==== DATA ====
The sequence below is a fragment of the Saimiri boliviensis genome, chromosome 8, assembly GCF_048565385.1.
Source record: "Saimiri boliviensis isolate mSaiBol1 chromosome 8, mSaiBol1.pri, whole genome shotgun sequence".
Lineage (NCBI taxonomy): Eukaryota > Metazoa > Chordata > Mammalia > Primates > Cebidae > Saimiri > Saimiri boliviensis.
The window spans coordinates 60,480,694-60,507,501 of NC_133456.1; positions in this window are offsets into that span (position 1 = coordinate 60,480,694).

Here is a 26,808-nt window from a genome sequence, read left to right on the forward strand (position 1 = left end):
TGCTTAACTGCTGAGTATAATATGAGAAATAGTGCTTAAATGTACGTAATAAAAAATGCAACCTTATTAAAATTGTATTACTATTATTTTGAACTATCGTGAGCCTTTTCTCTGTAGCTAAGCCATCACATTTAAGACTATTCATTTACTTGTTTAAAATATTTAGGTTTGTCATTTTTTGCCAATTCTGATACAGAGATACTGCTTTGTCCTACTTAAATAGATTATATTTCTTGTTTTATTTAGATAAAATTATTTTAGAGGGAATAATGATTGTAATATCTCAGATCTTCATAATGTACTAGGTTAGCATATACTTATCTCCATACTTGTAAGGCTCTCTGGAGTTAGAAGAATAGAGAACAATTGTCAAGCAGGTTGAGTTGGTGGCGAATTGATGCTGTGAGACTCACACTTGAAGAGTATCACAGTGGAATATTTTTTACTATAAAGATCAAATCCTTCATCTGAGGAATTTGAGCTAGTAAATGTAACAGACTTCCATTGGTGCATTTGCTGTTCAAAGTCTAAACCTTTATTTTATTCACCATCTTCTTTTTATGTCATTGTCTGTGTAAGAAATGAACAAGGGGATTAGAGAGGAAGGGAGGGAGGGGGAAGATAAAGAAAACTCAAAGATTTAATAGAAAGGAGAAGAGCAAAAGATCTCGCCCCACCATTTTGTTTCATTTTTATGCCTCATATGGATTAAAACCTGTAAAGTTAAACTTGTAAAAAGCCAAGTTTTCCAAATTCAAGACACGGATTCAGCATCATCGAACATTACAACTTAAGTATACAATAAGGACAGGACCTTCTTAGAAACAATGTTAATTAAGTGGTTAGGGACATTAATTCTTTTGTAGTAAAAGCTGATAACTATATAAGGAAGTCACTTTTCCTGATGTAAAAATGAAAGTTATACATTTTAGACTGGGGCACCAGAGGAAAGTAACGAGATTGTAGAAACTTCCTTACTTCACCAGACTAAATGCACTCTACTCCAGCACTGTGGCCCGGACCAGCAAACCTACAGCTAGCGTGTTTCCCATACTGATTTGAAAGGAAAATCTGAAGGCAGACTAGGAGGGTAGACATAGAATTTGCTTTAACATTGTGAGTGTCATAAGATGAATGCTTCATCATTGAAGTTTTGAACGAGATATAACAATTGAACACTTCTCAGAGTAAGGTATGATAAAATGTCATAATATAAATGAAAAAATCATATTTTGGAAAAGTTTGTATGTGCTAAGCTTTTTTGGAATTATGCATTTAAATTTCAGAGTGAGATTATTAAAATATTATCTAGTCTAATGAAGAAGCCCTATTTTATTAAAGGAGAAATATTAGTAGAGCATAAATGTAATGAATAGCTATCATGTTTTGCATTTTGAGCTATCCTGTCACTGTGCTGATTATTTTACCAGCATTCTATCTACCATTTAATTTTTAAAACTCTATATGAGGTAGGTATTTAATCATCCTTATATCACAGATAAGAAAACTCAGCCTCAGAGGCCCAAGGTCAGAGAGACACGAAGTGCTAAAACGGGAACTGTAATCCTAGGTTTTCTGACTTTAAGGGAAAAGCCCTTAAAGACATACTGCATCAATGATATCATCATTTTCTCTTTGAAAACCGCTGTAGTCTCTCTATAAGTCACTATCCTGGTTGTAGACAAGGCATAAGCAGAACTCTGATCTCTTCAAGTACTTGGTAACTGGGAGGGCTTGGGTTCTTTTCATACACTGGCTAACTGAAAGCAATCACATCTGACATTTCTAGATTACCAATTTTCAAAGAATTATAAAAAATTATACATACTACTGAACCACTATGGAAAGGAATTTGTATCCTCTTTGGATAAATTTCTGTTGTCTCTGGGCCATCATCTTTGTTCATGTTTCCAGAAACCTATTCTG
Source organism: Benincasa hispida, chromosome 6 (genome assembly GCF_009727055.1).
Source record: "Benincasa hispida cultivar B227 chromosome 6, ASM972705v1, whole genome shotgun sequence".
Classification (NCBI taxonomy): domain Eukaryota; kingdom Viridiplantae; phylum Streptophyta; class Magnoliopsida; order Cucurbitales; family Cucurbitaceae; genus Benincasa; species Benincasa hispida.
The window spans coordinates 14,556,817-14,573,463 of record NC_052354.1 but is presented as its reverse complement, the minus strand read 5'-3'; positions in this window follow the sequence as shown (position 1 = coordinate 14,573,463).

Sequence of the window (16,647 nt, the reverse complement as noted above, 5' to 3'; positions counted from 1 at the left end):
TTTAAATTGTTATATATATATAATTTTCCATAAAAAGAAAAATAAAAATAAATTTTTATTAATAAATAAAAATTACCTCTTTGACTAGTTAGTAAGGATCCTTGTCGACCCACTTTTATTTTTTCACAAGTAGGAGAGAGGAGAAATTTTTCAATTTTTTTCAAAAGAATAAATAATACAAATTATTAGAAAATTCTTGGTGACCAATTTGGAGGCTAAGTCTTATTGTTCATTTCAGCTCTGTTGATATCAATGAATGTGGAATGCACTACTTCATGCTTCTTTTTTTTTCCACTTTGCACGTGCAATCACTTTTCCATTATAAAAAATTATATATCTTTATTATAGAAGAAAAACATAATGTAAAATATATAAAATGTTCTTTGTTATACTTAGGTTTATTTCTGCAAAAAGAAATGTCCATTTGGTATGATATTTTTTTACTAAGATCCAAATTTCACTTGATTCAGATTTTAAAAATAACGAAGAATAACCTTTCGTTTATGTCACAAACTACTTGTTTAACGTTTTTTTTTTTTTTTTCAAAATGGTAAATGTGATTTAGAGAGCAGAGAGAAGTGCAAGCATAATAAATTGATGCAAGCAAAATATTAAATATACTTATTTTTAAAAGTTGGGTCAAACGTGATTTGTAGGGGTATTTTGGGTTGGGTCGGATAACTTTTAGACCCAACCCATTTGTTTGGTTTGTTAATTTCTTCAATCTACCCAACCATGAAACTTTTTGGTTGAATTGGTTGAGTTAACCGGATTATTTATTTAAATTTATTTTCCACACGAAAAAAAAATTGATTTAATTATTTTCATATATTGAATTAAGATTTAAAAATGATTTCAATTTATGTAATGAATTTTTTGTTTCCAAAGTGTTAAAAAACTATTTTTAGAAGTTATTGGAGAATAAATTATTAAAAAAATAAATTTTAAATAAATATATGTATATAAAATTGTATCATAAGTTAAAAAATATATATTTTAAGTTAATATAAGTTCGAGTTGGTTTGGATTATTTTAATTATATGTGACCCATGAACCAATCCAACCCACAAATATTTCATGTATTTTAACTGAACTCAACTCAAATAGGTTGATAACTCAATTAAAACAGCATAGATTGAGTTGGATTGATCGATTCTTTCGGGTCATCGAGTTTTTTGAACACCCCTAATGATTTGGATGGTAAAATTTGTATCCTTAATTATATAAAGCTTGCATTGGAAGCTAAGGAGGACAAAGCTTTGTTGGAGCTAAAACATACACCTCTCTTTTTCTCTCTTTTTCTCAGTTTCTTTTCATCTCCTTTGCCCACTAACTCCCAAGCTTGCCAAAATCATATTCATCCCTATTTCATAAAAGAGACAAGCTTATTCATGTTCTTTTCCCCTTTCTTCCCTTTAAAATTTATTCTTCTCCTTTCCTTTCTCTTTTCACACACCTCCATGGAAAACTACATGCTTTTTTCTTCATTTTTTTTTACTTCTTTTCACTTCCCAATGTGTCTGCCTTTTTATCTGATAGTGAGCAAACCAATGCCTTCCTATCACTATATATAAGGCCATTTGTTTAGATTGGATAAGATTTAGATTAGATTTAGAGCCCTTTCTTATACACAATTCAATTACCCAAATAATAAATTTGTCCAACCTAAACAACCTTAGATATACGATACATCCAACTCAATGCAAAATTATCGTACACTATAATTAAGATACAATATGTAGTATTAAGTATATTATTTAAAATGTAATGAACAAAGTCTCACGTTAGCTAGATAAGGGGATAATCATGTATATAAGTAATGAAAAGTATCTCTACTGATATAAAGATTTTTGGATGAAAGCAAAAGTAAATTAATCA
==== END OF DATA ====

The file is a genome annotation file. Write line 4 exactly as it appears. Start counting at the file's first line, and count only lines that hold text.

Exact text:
The window spans coordinates 60,480,694-60,507,501 of NC_133456.1; positions in this window are offsets into that span (position 1 = coordinate 60,480,694).